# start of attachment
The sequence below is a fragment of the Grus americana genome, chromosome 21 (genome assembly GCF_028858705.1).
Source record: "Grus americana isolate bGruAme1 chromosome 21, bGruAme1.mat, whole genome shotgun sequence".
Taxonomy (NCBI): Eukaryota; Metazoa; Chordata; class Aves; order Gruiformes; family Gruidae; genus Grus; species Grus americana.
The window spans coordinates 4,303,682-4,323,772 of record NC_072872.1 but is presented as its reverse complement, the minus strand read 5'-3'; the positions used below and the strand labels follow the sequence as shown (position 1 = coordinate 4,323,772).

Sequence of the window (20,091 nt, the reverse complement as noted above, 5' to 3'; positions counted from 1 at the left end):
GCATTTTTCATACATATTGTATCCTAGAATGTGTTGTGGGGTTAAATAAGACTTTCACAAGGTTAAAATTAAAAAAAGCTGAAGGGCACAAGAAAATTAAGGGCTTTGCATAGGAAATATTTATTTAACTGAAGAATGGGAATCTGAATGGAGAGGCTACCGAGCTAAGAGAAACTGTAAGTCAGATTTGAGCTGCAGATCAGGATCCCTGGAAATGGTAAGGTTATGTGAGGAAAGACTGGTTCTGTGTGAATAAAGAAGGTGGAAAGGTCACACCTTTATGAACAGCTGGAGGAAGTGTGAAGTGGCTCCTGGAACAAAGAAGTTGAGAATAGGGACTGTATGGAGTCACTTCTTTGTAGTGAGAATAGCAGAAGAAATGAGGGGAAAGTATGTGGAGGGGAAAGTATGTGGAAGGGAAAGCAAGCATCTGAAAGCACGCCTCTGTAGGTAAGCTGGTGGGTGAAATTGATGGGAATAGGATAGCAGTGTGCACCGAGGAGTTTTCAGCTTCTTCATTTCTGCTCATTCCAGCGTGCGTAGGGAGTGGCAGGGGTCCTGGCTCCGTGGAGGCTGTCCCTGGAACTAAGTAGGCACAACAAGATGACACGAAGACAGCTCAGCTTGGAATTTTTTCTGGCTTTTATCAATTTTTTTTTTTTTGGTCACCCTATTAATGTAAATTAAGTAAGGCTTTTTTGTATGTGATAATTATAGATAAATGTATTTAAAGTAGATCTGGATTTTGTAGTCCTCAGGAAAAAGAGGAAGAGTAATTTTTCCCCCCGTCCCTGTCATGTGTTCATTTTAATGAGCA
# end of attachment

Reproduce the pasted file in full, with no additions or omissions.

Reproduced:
The sequence below is a fragment of the Grus americana genome, chromosome 21 (genome assembly GCF_028858705.1).
Source record: "Grus americana isolate bGruAme1 chromosome 21, bGruAme1.mat, whole genome shotgun sequence".
Taxonomy (NCBI): Eukaryota; Metazoa; Chordata; class Aves; order Gruiformes; family Gruidae; genus Grus; species Grus americana.
The window spans coordinates 4,303,682-4,323,772 of record NC_072872.1 but is presented as its reverse complement, the minus strand read 5'-3'; the positions used below and the strand labels follow the sequence as shown (position 1 = coordinate 4,323,772).

Sequence of the window (20,091 nt, the reverse complement as noted above, 5' to 3'; positions counted from 1 at the left end):
GCATTTTTCATACATATTGTATCCTAGAATGTGTTGTGGGGTTAAATAAGACTTTCACAAGGTTAAAATTAAAAAAAGCTGAAGGGCACAAGAAAATTAAGGGCTTTGCATAGGAAATATTTATTTAACTGAAGAATGGGAATCTGAATGGAGAGGCTACCGAGCTAAGAGAAACTGTAAGTCAGATTTGAGCTGCAGATCAGGATCCCTGGAAATGGTAAGGTTATGTGAGGAAAGACTGGTTCTGTGTGAATAAAGAAGGTGGAAAGGTCACACCTTTATGAACAGCTGGAGGAAGTGTGAAGTGGCTCCTGGAACAAAGAAGTTGAGAATAGGGACTGTATGGAGTCACTTCTTTGTAGTGAGAATAGCAGAAGAAATGAGGGGAAAGTATGTGGAGGGGAAAGTATGTGGAAGGGAAAGCAAGCATCTGAAAGCACGCCTCTGTAGGTAAGCTGGTGGGTGAAATTGATGGGAATAGGATAGCAGTGTGCACCGAGGAGTTTTCAGCTTCTTCATTTCTGCTCATTCCAGCGTGCGTAGGGAGTGGCAGGGGTCCTGGCTCCGTGGAGGCTGTCCCTGGAACTAAGTAGGCACAACAAGATGACACGAAGACAGCTCAGCTTGGAATTTTTTCTGGCTTTTATCAATTTTTTTTTTTTTGGTCACCCTATTAATGTAAATTAAGTAAGGCTTTTTTGTATGTGATAATTATAGATAAATGTATTTAAAGTAGATCTGGATTTTGTAGTCCTCAGGAAAAAGAGGAAGAGTAATTTTTCCCCCCGTCCCTGTCATGTGTTCATTTTAATGAGCA